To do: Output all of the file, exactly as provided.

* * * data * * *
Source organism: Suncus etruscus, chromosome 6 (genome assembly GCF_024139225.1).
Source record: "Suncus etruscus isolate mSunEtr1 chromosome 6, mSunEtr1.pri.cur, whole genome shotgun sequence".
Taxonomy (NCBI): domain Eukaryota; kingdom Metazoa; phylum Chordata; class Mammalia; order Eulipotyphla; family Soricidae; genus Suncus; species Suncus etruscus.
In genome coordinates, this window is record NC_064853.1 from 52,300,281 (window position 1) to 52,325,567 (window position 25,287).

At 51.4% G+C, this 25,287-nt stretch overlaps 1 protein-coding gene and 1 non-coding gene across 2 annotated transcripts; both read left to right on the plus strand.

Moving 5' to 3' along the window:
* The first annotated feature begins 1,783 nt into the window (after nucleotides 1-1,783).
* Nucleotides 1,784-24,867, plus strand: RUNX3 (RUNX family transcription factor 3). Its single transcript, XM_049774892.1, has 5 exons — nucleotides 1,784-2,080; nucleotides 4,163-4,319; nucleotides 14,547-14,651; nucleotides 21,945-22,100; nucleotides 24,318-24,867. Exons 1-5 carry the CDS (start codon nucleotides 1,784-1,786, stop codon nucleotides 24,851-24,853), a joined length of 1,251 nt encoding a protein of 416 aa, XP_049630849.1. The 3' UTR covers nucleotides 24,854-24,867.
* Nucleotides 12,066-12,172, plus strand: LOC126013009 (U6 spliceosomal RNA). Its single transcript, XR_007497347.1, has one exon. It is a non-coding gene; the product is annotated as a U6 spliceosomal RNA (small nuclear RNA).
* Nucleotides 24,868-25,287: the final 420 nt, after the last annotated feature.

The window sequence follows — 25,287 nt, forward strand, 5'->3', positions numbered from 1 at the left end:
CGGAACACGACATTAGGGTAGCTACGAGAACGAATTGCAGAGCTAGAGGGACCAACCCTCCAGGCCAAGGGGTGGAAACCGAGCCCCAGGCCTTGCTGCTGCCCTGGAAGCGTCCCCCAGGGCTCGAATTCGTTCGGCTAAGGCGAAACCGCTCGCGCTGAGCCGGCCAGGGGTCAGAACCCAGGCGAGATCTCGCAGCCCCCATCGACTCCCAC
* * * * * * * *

Source organism: Suncus etruscus, chromosome 6 (genome assembly GCF_024139225.1).
Source record: "Suncus etruscus isolate mSunEtr1 chromosome 6, mSunEtr1.pri.cur, whole genome shotgun sequence".
Taxonomy (NCBI): domain Eukaryota; kingdom Metazoa; phylum Chordata; class Mammalia; order Eulipotyphla; family Soricidae; genus Suncus; species Suncus etruscus.
In genome coordinates, this window is record NC_064853.1 from 52,300,281 (window position 1) to 52,325,567 (window position 25,287).

At 51.4% G+C, this 25,287-nt stretch overlaps 1 protein-coding gene and 1 non-coding gene across 2 annotated transcripts; both read left to right on the plus strand.

Moving 5' to 3' along the window:
* The first annotated feature begins 1,783 nt into the window (after nucleotides 1-1,783).
* Nucleotides 1,784-24,867, plus strand: RUNX3 (RUNX family transcription factor 3). Its single transcript, XM_049774892.1, has 5 exons — nucleotides 1,784-2,080; nucleotides 4,163-4,319; nucleotides 14,547-14,651; nucleotides 21,945-22,100; nucleotides 24,318-24,867. Exons 1-5 carry the CDS (start codon nucleotides 1,784-1,786, stop codon nucleotides 24,851-24,853), a joined length of 1,251 nt encoding a protein of 416 aa, XP_049630849.1. The 3' UTR covers nucleotides 24,854-24,867.
* Nucleotides 12,066-12,172, plus strand: LOC126013009 (U6 spliceosomal RNA). Its single transcript, XR_007497347.1, has one exon. It is a non-coding gene; the product is annotated as a U6 spliceosomal RNA (small nuclear RNA).
* Nucleotides 24,868-25,287: the final 420 nt, after the last annotated feature.

The window sequence follows — 25,287 nt, forward strand, 5'->3', positions numbered from 1 at the left end:
CGGAACACGACATTAGGGTAGCTACGAGAACGAATTGCAGAGCTAGAGGGACCAACCCTCCAGGCCAAGGGGTGGAAACCGAGCCCCAGGCCTTGCTGCTGCCCTGGAAGCGTCCCCCAGGGCTCGAATTCGTTCGGCTAAGGCGAAACCGCTCGCGCTGAGCCGGCCAGGGGTCAGAACCCAGGCGAGATCTCGCAGCCCCCATCGACTCCCAC